Theme: Firing
Your kiln is your most important piece of equipment because without firing, your work would have little value. In this issue we show you how you can use your kiln in ways you may not have thought of. Russel Fouts demonstrates saggar firing in an electric kiln without harming the kiln elements; and Henry Halem shows you how to fuse and slump glass using an electric kiln with an elctronic controller-something many of us have. You’ll also find information on raku, a method for hanging your work and throwing square pots.


Buy this back issue – $3.99 (PDF only)

A Touch of Glass
by Anderson Turner
If your kiln has an electronic controller, you may be surprised that you can fuse and slump glass. And because you’re a potter, you can create bisque molds of most any size and shape you desire. Noted glass artist Henry Halem demonstrates how easy it is to get started with some of the basics.

Fish Tales
by Lisa Merida-Paytes
There are many ways to prepare fish-fried, grilled, smoked, sautéed-however, you can make a clay fish using a plaster mold and “barbeque” it in a raku firing. As the daughter of a taxidermist, Lisa Merida-Paytes was raised in a provocative environment and her mounted skeletal raku sculptures capture the sensory experience of that childhood.


Oh, Yes You Can
by Russel Fouts
Firing your work in a saggar gives you special effects you can’t get with any other process, and Russel Fouts is a master at the technique. But did you know you can do smoke firing in an electric kiln? It’s not difficult and the results are fantastic. Just follow Russel’s very descriptive step-by-step how-to process and you’ll be smokin’!
To read a PDF version of Fouts’ companion article Piece de Resistance, click here.

To purchase this back issue, call 1-800-340-6532.
Get great content like this 6 times a year:
Subscribe today!

Hang It Up
by Annie Chrietzberg
Do you have beautiful plates and platters stuck in a cupboard? Christine Boyd showcases her work by storing it on the wall where it can be seen when not being used for serving food. She shows you how to create a couple of simple tools for making slots in the back of your pots for an easy-to-use mounting system.

In the Mix: Color Testing
by Robin Hopper
Testing colors in glazes can sometimes be a hassle because the quantities you use are so small. Just think, adding 1 to 10% of a colorant to a 100 gram batch can be tedious. Robin Hopper demonstrates an easy way to do line tests of colorants and getting your results in the ballpark.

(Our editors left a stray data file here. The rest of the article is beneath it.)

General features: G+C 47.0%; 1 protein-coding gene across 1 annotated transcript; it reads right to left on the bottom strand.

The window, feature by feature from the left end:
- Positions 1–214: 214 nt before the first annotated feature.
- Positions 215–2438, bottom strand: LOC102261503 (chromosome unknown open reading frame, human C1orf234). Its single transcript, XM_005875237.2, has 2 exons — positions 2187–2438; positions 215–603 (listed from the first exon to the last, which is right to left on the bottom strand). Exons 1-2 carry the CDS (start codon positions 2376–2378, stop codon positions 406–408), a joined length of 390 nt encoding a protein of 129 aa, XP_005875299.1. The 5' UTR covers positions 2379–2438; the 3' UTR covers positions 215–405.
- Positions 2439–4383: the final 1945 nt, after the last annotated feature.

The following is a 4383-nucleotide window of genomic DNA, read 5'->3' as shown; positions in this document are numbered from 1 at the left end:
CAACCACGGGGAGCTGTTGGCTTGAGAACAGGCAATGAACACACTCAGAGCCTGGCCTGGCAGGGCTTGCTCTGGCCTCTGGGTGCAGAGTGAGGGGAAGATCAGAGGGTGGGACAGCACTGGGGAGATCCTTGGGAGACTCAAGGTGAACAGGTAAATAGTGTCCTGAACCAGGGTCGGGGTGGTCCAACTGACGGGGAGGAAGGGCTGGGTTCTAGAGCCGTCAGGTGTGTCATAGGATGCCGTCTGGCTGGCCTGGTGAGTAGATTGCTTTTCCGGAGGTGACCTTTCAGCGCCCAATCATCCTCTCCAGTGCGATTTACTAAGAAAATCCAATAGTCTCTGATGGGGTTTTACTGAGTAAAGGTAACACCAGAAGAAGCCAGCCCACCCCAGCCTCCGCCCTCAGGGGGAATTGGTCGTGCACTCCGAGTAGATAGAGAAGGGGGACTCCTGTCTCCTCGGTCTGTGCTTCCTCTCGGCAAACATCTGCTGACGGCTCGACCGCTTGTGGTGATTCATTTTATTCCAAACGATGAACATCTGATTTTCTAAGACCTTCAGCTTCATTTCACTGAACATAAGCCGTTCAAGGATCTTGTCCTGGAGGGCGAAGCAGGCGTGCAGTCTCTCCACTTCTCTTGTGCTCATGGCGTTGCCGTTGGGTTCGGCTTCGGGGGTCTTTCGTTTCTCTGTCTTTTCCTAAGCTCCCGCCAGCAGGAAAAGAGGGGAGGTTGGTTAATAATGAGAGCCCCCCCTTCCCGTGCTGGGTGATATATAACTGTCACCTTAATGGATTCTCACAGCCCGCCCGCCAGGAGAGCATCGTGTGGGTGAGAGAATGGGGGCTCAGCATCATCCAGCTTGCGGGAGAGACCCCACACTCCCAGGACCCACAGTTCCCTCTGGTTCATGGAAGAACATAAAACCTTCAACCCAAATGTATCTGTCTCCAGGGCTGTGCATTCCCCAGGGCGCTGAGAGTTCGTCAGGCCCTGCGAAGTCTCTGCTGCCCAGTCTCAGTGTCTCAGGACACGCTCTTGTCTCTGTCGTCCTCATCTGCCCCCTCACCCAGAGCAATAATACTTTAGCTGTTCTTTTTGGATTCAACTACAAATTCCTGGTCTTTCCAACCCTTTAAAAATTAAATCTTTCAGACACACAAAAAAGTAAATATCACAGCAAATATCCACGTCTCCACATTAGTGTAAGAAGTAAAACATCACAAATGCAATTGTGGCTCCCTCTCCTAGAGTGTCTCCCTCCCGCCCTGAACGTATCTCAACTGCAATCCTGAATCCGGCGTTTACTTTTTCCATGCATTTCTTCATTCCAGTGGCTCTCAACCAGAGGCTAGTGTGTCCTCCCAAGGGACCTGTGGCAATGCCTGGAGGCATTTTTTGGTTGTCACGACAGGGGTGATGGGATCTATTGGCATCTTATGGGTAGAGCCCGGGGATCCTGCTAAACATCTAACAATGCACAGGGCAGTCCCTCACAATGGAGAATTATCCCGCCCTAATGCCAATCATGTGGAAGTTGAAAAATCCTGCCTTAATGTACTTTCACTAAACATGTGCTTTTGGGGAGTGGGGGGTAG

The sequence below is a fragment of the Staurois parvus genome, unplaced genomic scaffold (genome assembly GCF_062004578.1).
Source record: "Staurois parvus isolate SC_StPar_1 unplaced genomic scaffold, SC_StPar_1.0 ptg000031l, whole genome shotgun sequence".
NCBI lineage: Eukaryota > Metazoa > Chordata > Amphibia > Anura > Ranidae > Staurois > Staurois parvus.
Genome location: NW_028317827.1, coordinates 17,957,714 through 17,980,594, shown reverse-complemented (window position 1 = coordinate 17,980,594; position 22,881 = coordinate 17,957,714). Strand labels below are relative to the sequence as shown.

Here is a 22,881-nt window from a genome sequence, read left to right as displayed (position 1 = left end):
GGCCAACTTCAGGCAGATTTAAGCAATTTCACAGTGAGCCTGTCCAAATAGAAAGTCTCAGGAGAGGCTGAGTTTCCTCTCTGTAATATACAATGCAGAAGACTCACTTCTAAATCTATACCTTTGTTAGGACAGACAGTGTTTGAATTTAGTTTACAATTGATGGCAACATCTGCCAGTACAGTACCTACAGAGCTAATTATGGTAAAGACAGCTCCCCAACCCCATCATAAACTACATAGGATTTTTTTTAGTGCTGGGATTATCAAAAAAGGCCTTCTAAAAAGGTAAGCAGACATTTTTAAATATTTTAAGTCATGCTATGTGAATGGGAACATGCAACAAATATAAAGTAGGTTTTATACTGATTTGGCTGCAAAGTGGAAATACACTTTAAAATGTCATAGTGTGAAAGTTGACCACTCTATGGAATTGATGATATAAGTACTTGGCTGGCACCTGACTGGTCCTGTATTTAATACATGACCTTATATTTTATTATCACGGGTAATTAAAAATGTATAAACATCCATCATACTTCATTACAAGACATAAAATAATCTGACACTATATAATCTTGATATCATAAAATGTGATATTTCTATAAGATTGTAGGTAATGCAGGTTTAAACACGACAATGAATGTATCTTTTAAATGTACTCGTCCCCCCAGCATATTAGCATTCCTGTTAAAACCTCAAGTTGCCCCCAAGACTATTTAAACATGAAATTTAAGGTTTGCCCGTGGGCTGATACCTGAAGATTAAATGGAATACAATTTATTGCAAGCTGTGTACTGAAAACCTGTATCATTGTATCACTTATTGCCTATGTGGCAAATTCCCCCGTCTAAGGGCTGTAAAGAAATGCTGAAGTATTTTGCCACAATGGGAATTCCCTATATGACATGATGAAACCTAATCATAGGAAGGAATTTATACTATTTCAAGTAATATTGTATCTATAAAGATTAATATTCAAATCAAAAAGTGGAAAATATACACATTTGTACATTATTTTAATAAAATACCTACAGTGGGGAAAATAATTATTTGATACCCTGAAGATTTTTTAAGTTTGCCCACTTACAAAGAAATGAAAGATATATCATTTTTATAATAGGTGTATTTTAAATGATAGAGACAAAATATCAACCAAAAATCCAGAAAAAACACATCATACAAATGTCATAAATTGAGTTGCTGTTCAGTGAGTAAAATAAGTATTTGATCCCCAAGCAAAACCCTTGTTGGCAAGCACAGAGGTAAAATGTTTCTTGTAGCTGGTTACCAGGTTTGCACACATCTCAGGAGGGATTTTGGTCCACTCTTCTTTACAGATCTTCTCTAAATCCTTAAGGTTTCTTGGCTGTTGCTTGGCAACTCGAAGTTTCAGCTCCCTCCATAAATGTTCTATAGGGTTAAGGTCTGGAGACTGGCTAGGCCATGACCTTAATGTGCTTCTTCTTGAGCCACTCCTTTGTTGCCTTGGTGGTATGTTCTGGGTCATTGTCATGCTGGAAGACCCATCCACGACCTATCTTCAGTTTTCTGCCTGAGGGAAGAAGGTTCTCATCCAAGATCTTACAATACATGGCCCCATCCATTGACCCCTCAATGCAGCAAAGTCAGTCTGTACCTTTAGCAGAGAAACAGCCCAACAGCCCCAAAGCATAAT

Tools of the Trade: Taking Control
by David Gamble
Electronic controllers are awesome! Just hit a few buttons, select a program, and presto-you’re hot! If you don’t have a controller, you can always buy one to add on to your kiln, and David Gamble provides a little upfront advice on what to expect.

Supply Room: Glass Act
by Maria Moran
You can use your kiln for fusing and slumping glass and create your own clay bisque molds to form your pieces. But glass is like clay in that there are a lot of choices. Maria Moran provides some good advice from veteran glass artist Brad Walker on some of the information you’ll need to get started.

Tips from the Pros: Square Dancing
by Dick Lehman
After seeing John Glick demonstrate throwing a ribbed piece on the wheel years ago, Dick Lehman remembered part of the demo but got part of it backward! (Probably a good case for photographing every step.) In his alteration of the process, he’s created a wonderful square pot on the wheel that seems to be dancing.

Instructors File: High School Anagama
by Clay Cunningham
Faced with a lot of folks who said it couldn’t be done, Clay Cunningham brought students, local potters, faculty and administration together to pull off the amazing project of building and firing an anagama kiln at the school! Sometimes you just cannot stop a determined high school teacher.

Off the Shelf: Smoke Firing
Review by Sumi von Dassow
Sumi reviews Jane Perryman’s latest book on smoke firing. This new book was originally intended to be an updated edition of her earlier book done in 1995, but Perryman discovered so many artists creating innovative smoke-fired work that she ended up producing an entirely different book profiling 29 artists. [Watch for Sumi’s own book on Low-firing and Burnishing coming out in Fall 2009. Details to follow.]

To purchase this back issue, call 1-800-340-6532.
Get great content like this 6 times a year:
Subscribe today!